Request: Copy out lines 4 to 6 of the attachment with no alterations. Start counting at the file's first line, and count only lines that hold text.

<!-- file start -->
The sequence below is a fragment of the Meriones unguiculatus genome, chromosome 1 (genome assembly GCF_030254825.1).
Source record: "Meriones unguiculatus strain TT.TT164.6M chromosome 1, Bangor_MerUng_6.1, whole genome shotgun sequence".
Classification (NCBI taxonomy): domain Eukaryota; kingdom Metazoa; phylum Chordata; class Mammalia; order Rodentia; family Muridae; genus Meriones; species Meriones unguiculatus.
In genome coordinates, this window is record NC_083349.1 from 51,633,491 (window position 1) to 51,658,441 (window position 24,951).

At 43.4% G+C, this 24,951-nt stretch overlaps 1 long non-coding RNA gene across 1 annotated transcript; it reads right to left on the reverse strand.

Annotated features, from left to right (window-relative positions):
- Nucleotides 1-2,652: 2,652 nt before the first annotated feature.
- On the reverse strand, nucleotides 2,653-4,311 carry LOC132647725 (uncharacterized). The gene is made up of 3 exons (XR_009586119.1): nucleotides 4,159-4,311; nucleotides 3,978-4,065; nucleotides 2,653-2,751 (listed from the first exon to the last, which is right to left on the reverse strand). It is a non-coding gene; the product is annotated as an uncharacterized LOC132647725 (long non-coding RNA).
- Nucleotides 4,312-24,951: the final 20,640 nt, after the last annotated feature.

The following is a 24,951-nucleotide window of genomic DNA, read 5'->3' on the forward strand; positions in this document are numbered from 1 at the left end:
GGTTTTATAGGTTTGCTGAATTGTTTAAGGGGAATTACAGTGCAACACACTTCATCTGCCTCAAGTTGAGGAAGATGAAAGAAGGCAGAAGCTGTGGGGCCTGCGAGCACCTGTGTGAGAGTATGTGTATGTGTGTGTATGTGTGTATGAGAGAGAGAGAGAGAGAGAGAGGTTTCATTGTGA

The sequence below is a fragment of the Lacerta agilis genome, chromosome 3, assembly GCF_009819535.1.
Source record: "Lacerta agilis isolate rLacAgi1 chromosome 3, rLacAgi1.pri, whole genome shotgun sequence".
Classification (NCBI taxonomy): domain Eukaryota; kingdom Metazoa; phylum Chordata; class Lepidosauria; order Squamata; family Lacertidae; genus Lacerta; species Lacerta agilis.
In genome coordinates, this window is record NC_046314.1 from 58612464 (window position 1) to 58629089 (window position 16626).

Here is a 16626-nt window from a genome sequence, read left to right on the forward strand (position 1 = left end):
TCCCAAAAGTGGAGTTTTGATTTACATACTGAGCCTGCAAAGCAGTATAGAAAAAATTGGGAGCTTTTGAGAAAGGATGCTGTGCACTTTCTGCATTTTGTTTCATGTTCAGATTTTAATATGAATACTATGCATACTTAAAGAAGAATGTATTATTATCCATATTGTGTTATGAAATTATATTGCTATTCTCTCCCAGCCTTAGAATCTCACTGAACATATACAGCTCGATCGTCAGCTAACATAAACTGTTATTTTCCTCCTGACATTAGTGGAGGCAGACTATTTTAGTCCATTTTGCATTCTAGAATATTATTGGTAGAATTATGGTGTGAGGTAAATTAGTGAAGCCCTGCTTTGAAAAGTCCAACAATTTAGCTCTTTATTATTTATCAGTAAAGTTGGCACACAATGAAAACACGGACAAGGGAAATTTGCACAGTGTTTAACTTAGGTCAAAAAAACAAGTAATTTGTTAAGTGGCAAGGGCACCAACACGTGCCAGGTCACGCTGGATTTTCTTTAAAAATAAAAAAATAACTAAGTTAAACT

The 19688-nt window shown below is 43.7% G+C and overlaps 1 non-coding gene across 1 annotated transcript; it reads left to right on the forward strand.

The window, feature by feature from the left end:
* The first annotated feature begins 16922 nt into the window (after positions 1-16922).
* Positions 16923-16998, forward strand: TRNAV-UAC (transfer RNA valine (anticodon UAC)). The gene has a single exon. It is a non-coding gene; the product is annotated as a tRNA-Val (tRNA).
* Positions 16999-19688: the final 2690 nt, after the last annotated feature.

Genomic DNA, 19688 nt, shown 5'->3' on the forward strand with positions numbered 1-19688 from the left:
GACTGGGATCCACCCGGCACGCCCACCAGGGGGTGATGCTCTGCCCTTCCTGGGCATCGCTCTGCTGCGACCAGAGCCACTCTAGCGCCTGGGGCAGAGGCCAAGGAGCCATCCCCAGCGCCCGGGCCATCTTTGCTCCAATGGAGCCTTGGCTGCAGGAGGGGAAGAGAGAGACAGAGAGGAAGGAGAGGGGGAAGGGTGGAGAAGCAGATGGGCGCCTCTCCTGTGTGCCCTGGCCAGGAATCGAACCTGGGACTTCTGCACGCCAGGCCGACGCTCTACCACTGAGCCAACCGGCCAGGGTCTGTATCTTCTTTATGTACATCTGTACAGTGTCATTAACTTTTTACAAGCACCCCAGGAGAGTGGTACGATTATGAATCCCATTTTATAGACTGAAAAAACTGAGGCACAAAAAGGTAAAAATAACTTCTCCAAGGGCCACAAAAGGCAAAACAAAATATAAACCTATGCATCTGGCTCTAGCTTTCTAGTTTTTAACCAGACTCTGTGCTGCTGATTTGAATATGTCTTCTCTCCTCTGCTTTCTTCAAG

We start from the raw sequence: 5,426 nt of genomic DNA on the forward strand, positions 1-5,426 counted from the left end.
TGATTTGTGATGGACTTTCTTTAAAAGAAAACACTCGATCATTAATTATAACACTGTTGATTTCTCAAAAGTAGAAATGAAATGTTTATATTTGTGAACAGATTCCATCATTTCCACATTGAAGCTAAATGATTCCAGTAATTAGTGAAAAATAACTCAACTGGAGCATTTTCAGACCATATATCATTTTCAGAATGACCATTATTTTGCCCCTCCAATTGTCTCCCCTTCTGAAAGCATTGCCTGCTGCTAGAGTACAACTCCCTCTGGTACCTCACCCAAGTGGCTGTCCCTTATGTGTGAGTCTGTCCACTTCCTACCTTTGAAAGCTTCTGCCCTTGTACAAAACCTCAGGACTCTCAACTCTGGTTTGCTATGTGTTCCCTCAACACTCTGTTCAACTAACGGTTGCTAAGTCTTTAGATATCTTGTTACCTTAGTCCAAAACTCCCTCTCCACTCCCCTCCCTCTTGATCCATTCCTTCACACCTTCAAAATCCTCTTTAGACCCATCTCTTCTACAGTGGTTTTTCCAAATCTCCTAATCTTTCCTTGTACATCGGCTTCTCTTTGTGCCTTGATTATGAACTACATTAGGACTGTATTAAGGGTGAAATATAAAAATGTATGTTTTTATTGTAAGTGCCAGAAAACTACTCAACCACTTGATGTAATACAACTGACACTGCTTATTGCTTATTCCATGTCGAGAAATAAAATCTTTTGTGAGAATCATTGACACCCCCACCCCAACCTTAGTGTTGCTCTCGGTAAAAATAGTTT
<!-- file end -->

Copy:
In genome coordinates, this window is record NC_083349.1 from 51,633,491 (window position 1) to 51,658,441 (window position 24,951).

At 43.4% G+C, this 24,951-nt stretch overlaps 1 long non-coding RNA gene across 1 annotated transcript; it reads right to left on the reverse strand.

Annotated features, from left to right (window-relative positions):